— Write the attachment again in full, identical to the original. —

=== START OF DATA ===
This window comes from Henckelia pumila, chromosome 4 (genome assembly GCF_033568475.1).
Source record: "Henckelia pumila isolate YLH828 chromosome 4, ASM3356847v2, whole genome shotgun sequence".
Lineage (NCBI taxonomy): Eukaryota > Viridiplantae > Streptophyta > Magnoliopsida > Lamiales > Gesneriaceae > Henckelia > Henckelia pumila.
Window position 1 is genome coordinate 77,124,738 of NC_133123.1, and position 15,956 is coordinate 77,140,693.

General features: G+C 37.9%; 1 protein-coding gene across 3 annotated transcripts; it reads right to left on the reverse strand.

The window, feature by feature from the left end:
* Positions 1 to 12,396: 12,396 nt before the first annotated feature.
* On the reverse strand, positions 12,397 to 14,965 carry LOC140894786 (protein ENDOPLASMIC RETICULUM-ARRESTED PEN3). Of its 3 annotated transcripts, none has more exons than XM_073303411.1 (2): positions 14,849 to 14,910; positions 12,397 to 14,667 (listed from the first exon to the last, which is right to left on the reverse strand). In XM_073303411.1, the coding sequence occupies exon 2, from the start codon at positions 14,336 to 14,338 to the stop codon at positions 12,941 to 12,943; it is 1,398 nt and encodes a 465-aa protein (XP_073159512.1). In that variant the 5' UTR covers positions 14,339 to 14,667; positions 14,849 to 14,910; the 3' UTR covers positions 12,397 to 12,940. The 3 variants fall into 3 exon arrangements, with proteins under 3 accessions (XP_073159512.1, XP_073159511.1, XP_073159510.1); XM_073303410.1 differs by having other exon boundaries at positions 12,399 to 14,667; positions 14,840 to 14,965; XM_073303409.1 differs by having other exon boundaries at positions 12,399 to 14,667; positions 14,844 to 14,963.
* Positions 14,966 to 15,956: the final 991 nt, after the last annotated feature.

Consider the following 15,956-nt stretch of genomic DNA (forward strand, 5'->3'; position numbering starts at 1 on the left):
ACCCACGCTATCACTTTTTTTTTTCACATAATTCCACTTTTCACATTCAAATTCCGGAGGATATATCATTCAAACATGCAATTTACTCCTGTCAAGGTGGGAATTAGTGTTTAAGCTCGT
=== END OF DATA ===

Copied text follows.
This window comes from Henckelia pumila, chromosome 4 (genome assembly GCF_033568475.1).
Source record: "Henckelia pumila isolate YLH828 chromosome 4, ASM3356847v2, whole genome shotgun sequence".
Lineage (NCBI taxonomy): Eukaryota > Viridiplantae > Streptophyta > Magnoliopsida > Lamiales > Gesneriaceae > Henckelia > Henckelia pumila.
Window position 1 is genome coordinate 77,124,738 of NC_133123.1, and position 15,956 is coordinate 77,140,693.

General features: G+C 37.9%; 1 protein-coding gene across 3 annotated transcripts; it reads right to left on the reverse strand.

The window, feature by feature from the left end:
* Positions 1 to 12,396: 12,396 nt before the first annotated feature.
* On the reverse strand, positions 12,397 to 14,965 carry LOC140894786 (protein ENDOPLASMIC RETICULUM-ARRESTED PEN3). Of its 3 annotated transcripts, none has more exons than XM_073303411.1 (2): positions 14,849 to 14,910; positions 12,397 to 14,667 (listed from the first exon to the last, which is right to left on the reverse strand). In XM_073303411.1, the coding sequence occupies exon 2, from the start codon at positions 14,336 to 14,338 to the stop codon at positions 12,941 to 12,943; it is 1,398 nt and encodes a 465-aa protein (XP_073159512.1). In that variant the 5' UTR covers positions 14,339 to 14,667; positions 14,849 to 14,910; the 3' UTR covers positions 12,397 to 12,940. The 3 variants fall into 3 exon arrangements, with proteins under 3 accessions (XP_073159512.1, XP_073159511.1, XP_073159510.1); XM_073303410.1 differs by having other exon boundaries at positions 12,399 to 14,667; positions 14,840 to 14,965; XM_073303409.1 differs by having other exon boundaries at positions 12,399 to 14,667; positions 14,844 to 14,963.
* Positions 14,966 to 15,956: the final 991 nt, after the last annotated feature.

Consider the following 15,956-nt stretch of genomic DNA (forward strand, 5'->3'; position numbering starts at 1 on the left):
ACCCACGCTATCACTTTTTTTTTTCACATAATTCCACTTTTCACATTCAAATTCCGGAGGATATATCATTCAAACATGCAATTTACTCCTGTCAAGGTGGGAATTAGTGTTTAAGCTCGT